Of course, if he and I agreed on everything, our relationship would descend to a level of mind numbing boredom that should only be reserved for the worst of offenders in Dante's Inferno...

JR said...

It seems every time I disagree with Peter, I learn something.

GunGeek said...

"...geriatric warmongering fascist who will spread American values at gunpoint around the world using the U.S. military..."

While the first three words are at least somewhat truthful, I'm not so sure about the rest of it.

Just exactly where do you figure he might be spreading American values at gunpoint? If, as was mentioned, you refer to Israel and Georgia- I'd say that's more a case of preserving existing values than spreading our values. If you say Iran, that would be much better defined as stopping a lunatic from killing thousands or millions of people and that's not what I would call an "American" value, it's actually fairly universal.

If you mean Iraq, then someone should take a half hour or so and explain exactly why we're there. Oh, and it has absolutely NOTHING to do with the reasons why the left (and their media puppets) says we're there.

The terminology was a little harsh. He's not my fist pick, not by a long shot, but I don't see him as doing nearly as much damage to our freedoms as many other candidates would do.

Ol' Grey Ghost said...

Bush and McCain both have talked of exporting democracy, supposedly an "American Value" even though we don't live in a democracy ourselves, to the Middle East even if the people there don't want it. And when those reluctant people choose a leader through the democratic process, the U.S. has done its best to undermine, if not outright overthrow, that leader if he or she disagrees with U.S. policy, whatever it may be at that time.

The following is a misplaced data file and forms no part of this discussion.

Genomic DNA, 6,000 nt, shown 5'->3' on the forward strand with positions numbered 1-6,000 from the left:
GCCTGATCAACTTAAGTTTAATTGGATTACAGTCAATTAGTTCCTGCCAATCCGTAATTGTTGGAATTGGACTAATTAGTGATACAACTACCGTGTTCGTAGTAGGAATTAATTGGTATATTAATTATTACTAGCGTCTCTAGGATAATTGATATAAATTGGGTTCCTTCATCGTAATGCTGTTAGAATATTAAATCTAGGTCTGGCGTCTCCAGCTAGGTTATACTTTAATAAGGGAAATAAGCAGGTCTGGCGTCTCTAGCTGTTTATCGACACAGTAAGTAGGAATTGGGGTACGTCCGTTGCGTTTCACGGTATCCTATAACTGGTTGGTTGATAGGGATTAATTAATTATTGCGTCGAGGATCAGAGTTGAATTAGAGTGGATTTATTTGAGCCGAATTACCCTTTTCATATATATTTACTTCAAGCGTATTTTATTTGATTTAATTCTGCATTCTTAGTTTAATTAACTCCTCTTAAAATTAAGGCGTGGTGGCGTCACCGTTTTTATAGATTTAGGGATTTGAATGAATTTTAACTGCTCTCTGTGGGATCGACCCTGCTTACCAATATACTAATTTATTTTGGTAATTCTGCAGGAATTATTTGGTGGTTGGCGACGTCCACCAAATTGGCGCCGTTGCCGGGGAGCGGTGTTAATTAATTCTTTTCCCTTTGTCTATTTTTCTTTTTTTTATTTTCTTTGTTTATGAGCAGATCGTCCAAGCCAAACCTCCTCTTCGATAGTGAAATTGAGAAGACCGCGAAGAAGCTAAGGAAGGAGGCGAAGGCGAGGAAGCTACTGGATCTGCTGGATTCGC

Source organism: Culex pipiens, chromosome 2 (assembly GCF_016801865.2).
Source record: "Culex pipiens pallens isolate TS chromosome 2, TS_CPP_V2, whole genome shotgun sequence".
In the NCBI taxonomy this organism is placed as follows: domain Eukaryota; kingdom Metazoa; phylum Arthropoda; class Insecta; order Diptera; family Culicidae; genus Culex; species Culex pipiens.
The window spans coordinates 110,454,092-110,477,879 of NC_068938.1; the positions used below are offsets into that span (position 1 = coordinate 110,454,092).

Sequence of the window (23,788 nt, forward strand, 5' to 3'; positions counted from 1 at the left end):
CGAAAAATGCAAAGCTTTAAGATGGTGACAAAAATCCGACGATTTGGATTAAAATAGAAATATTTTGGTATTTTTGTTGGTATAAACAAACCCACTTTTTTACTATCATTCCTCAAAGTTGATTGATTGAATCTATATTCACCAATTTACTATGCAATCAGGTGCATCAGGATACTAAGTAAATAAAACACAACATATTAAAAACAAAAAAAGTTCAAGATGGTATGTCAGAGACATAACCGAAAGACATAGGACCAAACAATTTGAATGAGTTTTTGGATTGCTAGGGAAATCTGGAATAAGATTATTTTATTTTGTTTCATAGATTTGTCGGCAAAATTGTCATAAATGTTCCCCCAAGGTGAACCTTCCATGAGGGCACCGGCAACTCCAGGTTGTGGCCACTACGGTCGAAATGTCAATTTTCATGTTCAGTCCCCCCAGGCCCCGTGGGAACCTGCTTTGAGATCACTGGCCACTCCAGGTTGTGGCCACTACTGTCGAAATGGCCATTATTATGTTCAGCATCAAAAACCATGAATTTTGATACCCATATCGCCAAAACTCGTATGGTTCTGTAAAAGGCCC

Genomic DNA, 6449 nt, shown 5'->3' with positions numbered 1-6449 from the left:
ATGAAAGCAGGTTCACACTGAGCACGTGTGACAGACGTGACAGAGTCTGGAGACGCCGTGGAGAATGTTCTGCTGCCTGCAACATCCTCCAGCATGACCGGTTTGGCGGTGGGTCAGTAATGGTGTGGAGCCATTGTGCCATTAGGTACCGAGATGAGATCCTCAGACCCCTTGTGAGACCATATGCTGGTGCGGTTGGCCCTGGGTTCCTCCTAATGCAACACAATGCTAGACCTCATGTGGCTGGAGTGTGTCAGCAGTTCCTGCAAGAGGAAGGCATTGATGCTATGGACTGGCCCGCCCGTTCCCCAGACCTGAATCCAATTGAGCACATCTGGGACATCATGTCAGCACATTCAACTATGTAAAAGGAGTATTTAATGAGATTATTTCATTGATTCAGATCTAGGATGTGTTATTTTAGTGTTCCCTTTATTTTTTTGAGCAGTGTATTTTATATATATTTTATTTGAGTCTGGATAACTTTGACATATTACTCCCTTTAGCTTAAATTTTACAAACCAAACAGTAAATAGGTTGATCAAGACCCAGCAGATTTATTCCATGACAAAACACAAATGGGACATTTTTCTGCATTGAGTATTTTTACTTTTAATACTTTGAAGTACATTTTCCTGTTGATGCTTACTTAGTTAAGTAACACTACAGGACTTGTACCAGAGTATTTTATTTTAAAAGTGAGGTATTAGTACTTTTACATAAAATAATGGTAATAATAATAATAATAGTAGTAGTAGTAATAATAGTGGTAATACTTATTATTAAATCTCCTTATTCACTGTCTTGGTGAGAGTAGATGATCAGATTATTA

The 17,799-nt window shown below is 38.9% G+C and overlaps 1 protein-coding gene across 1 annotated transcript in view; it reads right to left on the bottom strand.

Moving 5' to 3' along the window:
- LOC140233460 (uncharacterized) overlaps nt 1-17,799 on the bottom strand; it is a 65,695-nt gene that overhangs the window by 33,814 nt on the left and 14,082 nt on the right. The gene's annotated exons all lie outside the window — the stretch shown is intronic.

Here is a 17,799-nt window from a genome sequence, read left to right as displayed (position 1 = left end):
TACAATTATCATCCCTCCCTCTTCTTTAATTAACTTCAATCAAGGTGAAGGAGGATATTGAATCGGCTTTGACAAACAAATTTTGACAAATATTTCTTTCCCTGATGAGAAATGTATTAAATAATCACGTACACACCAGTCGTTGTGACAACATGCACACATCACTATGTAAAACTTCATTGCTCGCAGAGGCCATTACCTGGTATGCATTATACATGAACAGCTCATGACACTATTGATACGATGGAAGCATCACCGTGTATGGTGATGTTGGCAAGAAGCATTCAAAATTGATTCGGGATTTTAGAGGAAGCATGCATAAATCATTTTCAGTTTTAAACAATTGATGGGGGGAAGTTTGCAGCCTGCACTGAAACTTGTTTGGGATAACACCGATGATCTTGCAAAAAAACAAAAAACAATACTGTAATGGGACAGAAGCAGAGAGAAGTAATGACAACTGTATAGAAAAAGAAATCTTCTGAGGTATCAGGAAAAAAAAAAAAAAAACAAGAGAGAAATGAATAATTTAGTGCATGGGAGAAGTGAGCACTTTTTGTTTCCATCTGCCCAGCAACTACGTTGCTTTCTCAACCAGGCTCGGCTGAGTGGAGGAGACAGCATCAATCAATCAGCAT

The president of Iran is not a "lunatic," but the U.S. government and the MSM have done their best to present him that way so as the keep the American people in a state of fear and anxiety so they can easily be persuaded into supporting another unconstitutional and unlawful war of aggression. Checking intelligence sources "outside the FOX," one will find that Iran has no designs on Europe let alone the U.S.

Obama is just as bad as he supports an invasion of Pakistan and escalation of the invasion of Afghanistan. And the current financial crisis is caused in part by the high cost of supporting U.S. imperial outposts around the world. What the U.S. needs to do is bring all its "dogs of war" home and stop them from defecating on the neighbor's lawn or the U.S. will find itself being thrown out of the neighborhood.

Ask yourself: Was the attack on Pearl Harbor by the Japanese Imperial Navy, without warning and without a formal declaration of war, an evil act?